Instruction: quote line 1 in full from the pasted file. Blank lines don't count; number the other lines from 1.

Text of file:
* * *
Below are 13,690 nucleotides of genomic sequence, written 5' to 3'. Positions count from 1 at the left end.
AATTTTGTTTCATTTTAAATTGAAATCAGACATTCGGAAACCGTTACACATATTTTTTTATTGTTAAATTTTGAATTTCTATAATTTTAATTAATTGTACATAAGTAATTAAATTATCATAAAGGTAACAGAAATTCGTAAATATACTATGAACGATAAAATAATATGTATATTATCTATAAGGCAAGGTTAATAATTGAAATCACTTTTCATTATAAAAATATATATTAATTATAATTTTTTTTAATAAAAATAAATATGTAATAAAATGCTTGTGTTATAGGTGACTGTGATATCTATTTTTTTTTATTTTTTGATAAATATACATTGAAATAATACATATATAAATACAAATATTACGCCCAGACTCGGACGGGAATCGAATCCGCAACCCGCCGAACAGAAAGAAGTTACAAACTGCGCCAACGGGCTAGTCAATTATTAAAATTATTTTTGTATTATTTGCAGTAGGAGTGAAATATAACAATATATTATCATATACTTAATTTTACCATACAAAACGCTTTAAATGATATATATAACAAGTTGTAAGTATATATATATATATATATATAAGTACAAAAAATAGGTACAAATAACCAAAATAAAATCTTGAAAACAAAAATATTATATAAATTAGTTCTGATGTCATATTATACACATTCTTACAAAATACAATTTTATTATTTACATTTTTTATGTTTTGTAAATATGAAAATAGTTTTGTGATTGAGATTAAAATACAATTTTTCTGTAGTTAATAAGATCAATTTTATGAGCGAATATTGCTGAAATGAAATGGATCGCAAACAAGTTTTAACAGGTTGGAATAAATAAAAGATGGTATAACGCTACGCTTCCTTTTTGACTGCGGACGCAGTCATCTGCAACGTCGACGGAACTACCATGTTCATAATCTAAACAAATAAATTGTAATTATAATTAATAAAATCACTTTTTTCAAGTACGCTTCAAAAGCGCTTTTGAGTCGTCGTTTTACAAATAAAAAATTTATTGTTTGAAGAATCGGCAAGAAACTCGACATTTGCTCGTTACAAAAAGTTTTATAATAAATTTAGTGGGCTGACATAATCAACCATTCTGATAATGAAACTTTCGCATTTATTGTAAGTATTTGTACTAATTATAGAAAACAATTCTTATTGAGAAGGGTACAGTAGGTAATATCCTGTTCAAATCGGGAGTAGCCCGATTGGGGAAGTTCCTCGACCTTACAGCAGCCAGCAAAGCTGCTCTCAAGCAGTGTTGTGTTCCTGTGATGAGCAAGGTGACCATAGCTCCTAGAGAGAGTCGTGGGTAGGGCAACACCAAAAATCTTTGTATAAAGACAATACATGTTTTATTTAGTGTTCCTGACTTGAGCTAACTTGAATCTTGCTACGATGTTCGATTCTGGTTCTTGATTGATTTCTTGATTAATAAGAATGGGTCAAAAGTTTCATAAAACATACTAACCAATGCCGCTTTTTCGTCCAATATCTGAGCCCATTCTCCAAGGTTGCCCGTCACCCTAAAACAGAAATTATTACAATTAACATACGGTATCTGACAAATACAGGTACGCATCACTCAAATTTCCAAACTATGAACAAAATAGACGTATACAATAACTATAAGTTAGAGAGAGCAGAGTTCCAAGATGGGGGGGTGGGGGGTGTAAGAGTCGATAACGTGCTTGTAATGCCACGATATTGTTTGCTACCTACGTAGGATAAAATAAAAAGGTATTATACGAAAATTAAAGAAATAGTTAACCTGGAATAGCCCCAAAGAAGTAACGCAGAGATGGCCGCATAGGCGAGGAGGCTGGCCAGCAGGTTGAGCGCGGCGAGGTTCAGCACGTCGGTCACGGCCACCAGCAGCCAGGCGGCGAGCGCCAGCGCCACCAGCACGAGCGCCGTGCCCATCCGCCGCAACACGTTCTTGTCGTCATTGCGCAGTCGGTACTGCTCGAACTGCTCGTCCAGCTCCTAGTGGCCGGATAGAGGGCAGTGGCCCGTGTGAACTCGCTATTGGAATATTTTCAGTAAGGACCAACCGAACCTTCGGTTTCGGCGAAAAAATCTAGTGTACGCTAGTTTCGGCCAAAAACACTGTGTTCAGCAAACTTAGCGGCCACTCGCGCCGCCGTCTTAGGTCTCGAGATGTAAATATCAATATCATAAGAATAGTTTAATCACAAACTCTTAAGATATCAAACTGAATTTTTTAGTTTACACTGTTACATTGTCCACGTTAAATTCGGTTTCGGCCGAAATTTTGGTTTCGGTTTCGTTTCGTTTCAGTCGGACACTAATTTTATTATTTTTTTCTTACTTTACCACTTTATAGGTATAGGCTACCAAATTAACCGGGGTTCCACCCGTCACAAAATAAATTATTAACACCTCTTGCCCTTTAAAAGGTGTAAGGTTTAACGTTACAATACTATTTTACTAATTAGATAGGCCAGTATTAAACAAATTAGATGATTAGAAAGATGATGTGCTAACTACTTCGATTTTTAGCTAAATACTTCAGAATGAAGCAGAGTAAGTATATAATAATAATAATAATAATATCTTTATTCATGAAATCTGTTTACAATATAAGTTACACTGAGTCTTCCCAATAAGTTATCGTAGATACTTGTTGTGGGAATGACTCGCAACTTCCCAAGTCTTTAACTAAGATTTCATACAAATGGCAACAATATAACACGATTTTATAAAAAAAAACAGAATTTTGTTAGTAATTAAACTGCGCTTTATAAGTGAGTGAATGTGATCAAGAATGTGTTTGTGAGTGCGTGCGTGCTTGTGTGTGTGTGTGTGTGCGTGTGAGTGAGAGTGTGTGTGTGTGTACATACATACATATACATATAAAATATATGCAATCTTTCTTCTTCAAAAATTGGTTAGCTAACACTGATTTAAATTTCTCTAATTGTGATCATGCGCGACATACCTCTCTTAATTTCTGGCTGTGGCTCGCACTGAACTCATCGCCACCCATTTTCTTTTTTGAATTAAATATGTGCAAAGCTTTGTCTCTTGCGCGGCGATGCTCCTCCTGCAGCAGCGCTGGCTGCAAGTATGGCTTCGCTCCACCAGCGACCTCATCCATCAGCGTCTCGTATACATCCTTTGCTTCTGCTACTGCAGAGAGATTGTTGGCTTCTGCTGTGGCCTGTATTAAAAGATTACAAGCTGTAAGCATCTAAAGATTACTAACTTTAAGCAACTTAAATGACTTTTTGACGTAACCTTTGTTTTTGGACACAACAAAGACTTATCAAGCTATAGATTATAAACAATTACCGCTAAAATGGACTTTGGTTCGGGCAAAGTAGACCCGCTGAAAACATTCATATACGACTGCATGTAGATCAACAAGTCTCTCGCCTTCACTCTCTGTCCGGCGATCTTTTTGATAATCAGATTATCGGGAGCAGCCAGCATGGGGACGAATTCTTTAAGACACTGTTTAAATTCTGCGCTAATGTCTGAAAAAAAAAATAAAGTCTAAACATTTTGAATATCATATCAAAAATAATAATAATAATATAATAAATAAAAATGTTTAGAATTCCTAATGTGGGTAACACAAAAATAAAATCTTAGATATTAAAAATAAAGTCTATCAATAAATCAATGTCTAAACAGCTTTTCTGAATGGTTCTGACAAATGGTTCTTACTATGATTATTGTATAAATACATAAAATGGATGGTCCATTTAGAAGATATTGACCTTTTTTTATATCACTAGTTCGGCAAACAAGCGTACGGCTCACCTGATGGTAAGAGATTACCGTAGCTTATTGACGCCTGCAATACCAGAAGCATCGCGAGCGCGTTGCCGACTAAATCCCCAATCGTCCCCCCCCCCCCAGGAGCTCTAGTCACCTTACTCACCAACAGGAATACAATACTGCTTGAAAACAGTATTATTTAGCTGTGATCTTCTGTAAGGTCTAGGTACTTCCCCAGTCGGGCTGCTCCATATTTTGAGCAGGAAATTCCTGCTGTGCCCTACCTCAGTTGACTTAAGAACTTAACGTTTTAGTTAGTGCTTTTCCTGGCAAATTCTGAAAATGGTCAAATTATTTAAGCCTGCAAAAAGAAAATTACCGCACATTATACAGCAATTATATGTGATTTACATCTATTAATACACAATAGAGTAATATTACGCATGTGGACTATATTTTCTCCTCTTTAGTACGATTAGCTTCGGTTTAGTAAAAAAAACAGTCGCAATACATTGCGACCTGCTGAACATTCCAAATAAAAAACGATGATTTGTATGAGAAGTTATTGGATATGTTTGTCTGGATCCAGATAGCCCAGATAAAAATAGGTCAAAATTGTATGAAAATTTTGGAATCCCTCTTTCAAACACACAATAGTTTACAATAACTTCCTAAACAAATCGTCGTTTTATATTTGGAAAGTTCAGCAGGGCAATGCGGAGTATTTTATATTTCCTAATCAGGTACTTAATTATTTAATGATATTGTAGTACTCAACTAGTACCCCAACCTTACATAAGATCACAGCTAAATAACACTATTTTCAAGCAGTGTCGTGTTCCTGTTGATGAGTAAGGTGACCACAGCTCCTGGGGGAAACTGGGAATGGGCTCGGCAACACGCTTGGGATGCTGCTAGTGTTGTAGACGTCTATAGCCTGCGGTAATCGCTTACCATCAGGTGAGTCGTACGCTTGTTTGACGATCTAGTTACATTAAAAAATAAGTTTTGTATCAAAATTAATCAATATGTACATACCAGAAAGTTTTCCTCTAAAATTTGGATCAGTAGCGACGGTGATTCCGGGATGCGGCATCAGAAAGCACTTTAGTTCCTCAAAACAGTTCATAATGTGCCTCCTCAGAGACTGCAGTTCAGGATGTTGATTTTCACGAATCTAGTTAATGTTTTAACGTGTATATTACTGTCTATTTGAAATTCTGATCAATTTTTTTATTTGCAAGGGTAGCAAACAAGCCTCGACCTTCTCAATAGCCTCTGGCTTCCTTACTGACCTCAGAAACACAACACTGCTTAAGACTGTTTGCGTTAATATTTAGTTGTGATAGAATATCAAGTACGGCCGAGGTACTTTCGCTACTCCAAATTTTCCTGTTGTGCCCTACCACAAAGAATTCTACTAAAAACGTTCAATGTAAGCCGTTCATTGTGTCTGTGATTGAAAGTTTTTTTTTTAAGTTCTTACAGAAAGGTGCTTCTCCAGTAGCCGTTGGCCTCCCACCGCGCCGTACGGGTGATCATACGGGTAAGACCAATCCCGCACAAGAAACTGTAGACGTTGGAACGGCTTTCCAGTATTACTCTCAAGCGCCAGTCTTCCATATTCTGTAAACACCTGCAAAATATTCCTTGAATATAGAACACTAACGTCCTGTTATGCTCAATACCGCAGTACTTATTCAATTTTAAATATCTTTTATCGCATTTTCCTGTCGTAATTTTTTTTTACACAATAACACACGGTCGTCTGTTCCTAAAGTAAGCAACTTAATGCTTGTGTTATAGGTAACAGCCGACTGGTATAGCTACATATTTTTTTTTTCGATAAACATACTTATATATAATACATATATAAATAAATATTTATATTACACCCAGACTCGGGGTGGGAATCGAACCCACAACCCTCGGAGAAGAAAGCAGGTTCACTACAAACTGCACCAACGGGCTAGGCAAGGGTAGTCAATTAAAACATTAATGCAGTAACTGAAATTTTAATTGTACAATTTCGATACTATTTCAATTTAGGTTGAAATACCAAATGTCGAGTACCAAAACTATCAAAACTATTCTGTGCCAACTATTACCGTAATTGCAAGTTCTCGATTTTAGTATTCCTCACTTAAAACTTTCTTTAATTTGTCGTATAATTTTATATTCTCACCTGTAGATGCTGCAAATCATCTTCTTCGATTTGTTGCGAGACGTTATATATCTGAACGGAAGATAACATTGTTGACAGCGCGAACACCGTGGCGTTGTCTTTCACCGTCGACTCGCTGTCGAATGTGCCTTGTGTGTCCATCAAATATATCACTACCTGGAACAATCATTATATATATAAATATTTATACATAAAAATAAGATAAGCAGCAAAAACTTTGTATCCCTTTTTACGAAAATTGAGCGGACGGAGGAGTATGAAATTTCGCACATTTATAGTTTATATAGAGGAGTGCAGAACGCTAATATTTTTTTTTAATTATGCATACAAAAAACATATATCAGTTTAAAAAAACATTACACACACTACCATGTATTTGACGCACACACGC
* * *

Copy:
Below are 13,690 nucleotides of genomic sequence, written 5' to 3'. Positions count from 1 at the left end.